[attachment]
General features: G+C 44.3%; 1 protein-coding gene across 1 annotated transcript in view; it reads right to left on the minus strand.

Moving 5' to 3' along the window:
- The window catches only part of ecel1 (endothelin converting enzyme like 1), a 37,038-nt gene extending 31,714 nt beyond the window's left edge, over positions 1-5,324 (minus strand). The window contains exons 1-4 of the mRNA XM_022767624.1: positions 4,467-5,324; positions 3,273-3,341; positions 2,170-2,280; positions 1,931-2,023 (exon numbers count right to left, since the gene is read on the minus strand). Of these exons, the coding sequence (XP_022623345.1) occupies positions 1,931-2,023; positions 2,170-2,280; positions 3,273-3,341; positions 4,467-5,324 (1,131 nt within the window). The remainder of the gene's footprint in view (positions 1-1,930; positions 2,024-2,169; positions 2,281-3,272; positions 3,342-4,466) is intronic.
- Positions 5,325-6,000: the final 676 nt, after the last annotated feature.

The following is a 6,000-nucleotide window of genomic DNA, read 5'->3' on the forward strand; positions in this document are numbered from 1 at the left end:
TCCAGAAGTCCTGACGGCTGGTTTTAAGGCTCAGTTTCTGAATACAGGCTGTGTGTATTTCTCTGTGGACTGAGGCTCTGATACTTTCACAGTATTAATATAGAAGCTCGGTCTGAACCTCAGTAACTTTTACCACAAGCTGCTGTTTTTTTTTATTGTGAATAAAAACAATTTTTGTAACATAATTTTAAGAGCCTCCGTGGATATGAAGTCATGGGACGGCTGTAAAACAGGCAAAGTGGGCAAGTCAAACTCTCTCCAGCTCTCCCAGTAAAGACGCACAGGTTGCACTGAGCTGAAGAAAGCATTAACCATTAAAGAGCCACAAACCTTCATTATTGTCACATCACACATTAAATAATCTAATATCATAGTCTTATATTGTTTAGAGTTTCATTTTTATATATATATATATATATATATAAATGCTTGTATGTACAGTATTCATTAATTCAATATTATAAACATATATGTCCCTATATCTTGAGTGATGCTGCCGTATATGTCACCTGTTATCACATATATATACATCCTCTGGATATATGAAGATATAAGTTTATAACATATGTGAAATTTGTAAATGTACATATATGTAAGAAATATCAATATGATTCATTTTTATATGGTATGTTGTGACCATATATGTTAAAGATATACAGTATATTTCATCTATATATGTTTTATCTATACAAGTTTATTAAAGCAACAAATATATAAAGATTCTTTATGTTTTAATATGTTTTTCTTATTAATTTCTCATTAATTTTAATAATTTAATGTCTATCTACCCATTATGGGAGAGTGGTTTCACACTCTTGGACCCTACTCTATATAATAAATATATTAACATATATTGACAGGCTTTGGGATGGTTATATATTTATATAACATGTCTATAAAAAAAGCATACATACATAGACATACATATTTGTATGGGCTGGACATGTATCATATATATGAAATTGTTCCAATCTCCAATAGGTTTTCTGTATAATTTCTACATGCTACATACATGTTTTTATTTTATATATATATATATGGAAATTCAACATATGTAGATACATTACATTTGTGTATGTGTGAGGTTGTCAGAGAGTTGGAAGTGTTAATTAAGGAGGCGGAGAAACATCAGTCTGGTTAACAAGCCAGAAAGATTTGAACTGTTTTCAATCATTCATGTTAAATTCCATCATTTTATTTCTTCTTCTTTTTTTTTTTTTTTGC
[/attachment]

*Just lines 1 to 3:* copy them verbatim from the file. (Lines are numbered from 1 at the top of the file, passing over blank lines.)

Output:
General features: G+C 44.3%; 1 protein-coding gene across 1 annotated transcript in view; it reads right to left on the minus strand.

Moving 5' to 3' along the window:
- The window catches only part of ecel1 (endothelin converting enzyme like 1), a 37,038-nt gene extending 31,714 nt beyond the window's left edge, over positions 1-5,324 (minus strand). The window contains exons 1-4 of the mRNA XM_022767624.1: positions 4,467-5,324; positions 3,273-3,341; positions 2,170-2,280; positions 1,931-2,023 (exon numbers count right to left, since the gene is read on the minus strand). Of these exons, the coding sequence (XP_022623345.1) occupies positions 1,931-2,023; positions 2,170-2,280; positions 3,273-3,341; positions 4,467-5,324 (1,131 nt within the window). The remainder of the gene's footprint in view (positions 1-1,930; positions 2,024-2,169; positions 2,281-3,272; positions 3,342-4,466) is intronic.